You Can Take It With You
With threats from bad weather, boat owners are investing in new trailerable trawlers – boats you can take homeYou Can Take It With You”Trailerable” trawlers are the next big thing for sea dogs worried about slip rents and hurricanes
By Jason Dehart
In 1999, Darrel Lawson got the call he didn’t want to hear. A major hurricane had just grazed the Bahamas port where his 45-foot Chris-Craft yacht was based, and now a distant voice was reporting the damage.
“My boat dragged and hit all the other boats and knocked them off their place and wrecked totally, but mine just went on down through the harbor and ended up in the ship’s canal,” the 68-year-old Montana resident said. “So I get a call, and a man says, ‘You’ve got to get down here and get your boat out of the ship channel, because they can’t get the emergency supplies in.’ So my son-in-law and I had to fly out from Montana immediately and get the boat out.”
That incident – coupled with some other factors – convinced the longtime pleasure-boat skipper it was time to make a change. That’s why he was at Wefing’s Marine in Eastpoint in February – to take possession of the latest in “trailerable trawlers.” In this case, it’s a 25-foot, C-Ranger R-25 Tug, made by the same company that makes the popular C-Dory line of smallish cabin cruisers.
Lawson already was familiar with the C-Dory line, having owned a 22-footer since 2000. But he wanted something a bit more “livable,” so he traded the C-Dory to buy the R-25. He and his wife, Delaine, were on an annual trip to Florida when a deal was arranged. Lawson wanted to trade in his C-Dory for a C-Ranger, and the manufacturer told him there was a boat available at Wefing’s.
“So we steered on down in this direction,” Lawson said.
The reason the boats are called “trailerable” is simple. When you’re done cruising the Bahamas or the islands around Alaska – which Lawson loves doing – you can back up the trailer and take it home. That offers numerous advantages over larger yachts, he said.
“Marinas are closing up all over. They’re being bought out by condos, and slip rent has gotten tremendous,” Lawson said recently as he dined on fried mullet and cheese grits at Papa Joe’s Oyster Bar & Grill in Apalachicola.
“Plus, you don’t have to worry about every hurricane,” he said. “Hurricane Dennis (1999) ate my 45-foot Chris-Craft – about $38,000 worth. Plus, the trip (to the Bahamas) would be $2,000 to $3,000. Now it would be more like $5,000. This little pocket trawler will go 5 gallons an hour, while a big boat would use 25 gallons an hour. So you see, there are a lot of reasons to downsize. This little C-Ranger, being brand new, with a little diesel engine, is ideal.”
C-Ranger tugs are built in Kent, Wash. Lawson’s particular boat is a “new model year” and is the first one of its kind sold by Wefing’s.
“It’s probably one of the best first-year production boats I’ve seen,” said Lee Jones, Wefing’s service manager. “All of the reviews have been good, and the ones I’ve seen have lots of room and amenities for a 25-foot boat.”
The R-25 offers a lot of amenities for its size. It features air conditioning and heating; a head (sailor talk for a toilet) and shower; two sinks; an onboard generator; a four-cylinder diesel engine that generates 130 horsepower; and a set of Raymarine marine electronics, including radar, autopilot, global positioning satellite system, depth sounder, and a marine radio capable of broadcasting GPS coordinates with distress calls. The boat also has a Clarion stereo system and powered windlass. Best of all, down below the water line, bow and aft thrusters allow for tight turning and improved maneuverability.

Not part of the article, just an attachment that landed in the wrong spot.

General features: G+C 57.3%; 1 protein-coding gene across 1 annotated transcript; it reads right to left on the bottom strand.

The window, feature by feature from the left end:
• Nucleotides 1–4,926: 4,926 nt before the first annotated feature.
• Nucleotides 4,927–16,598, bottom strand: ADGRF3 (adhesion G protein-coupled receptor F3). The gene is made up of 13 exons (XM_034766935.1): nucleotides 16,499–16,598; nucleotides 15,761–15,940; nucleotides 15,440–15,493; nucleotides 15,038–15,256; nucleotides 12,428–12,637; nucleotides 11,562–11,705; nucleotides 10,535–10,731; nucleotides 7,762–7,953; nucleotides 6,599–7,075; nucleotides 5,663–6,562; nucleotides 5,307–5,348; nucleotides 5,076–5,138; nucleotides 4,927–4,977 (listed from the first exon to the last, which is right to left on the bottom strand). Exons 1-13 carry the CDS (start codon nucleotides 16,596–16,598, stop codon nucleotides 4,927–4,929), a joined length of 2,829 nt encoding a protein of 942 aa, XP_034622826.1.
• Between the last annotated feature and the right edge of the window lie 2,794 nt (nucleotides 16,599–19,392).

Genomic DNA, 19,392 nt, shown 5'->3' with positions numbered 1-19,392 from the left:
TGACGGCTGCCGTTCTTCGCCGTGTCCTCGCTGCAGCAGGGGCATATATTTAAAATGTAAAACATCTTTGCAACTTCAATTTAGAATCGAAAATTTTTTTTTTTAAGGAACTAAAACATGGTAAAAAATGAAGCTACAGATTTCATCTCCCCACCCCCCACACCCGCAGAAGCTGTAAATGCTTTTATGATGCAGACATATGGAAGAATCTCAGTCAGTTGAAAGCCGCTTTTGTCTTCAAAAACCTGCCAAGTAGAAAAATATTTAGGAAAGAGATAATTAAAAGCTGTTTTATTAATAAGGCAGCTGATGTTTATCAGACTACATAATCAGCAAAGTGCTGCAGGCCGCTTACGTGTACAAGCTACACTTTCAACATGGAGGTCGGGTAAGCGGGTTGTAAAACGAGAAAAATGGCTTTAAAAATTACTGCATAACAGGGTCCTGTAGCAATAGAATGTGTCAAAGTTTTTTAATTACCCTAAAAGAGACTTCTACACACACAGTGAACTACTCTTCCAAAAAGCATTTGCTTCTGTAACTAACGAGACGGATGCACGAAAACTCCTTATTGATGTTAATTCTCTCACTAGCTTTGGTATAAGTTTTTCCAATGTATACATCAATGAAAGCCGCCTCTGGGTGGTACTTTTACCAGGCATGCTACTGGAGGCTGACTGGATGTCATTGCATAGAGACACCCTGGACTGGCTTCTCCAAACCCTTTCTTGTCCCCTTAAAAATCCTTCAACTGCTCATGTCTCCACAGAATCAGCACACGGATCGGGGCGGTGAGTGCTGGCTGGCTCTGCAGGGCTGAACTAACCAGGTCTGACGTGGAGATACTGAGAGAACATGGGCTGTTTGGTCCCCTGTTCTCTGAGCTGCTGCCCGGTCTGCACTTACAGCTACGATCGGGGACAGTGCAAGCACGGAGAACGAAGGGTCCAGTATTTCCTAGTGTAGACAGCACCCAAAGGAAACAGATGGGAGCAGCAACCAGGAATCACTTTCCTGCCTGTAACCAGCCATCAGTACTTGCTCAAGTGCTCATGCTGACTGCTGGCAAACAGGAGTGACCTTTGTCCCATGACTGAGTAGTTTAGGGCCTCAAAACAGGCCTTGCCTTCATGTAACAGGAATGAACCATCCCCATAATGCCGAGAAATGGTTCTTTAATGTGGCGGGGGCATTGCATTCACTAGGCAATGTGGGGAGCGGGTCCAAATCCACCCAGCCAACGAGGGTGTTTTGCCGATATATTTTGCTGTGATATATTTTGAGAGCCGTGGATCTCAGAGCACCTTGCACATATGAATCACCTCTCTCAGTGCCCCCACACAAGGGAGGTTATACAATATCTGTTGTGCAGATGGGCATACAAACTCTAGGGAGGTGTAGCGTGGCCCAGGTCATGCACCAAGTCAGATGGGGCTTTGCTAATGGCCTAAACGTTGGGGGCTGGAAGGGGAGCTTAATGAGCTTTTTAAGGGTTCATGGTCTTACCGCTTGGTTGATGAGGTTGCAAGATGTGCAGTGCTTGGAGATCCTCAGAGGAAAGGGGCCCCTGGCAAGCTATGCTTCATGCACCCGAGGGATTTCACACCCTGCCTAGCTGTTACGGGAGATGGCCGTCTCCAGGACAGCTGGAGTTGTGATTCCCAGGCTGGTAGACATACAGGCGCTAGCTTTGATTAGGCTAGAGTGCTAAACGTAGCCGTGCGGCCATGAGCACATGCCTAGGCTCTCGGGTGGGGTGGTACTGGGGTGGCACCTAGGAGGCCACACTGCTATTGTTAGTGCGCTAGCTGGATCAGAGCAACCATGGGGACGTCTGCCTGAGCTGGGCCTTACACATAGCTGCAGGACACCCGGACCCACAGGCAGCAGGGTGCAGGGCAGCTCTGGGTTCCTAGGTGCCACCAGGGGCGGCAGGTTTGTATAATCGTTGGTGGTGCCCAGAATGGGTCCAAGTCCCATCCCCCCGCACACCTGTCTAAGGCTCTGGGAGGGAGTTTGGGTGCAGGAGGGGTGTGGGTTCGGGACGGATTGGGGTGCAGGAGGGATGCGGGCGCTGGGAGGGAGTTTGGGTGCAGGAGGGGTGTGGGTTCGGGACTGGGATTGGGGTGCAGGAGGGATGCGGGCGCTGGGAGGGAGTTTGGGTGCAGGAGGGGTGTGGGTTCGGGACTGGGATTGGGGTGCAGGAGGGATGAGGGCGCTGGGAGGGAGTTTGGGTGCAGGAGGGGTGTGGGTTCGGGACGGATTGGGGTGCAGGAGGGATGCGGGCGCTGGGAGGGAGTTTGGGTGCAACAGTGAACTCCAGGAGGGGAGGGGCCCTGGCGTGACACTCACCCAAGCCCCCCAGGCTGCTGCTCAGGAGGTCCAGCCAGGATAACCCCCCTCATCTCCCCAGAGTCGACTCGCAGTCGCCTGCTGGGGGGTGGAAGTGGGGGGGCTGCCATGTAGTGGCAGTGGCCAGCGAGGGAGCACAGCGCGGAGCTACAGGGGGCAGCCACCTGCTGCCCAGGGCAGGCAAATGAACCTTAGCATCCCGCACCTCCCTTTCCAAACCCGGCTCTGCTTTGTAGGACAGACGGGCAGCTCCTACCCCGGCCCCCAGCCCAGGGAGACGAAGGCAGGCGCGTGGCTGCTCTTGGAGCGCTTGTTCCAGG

But the big attraction is the boat’s portability, Lawson said.
“Lots of other trawlers, even the 25- to 27-footers, you can’t put them on a trailer,” he said. “If you did, you’d have to take the bridge down. You can’t have a fly bridge and get under (overpasses). So this is made where you don’t have a fly bridge, and is below the legal height.”
Even so, it can easily cruise across the Gulf Stream and into the Caribbean.
“Not any big dangerous ocean crossings, but it allows you to go to all the fun places around the country,” Lawson said. “And it allows you to run from hurricanes. Just take it home and put it in your garage.”
In addition, the R-25 is more comfortable than the smaller C-Dory he owned.
“That’s like living in a shoebox,” he said. “But this (Ranger) is only three feet bigger, and yet it has all the conveniences. It’s got more things in it than that 45-footer I had. So it should be pretty comfortable.”
Time will tell whether the C-Ranger tug becomes as popular as the smaller C-Dory. The C-Ranger R-25 can cost as much as $150,000 fully loaded, while a 22-foot C-Dory can run around $30,000.
Lawson isn’t alone in his admiration for these kinds of go-anywhere boats. In the 20 years they’ve been around, they’ve developed a cult-like following.
“We do have a great group of C-Dory boat owners,” said Marc Grove, president of Wefing’s Marine. “They are a tight-knit group. They’re a pretty active group;
we have gatherings, and they’re like Harley owners.”
And of course, they have a Web site, “The C-Brats,” at c-brats.com. It’s a fun and informative site in which C-Dory enthusiasts discuss all things nautical. There even is an online forum within C-Brats, called “All C-Rangers, All the Time,” for C-Ranger owners.
Lawson said it takes a patient and understanding spouse not only to go to sea for weeks at a time but to allow for the generous costs associated with new boat ownership. To help smooth things over with his wife, he told her he’d name it “Miss Dee” in her honor.
“I told her I’d name it after her for our 50th wedding anniversary in June,” he said.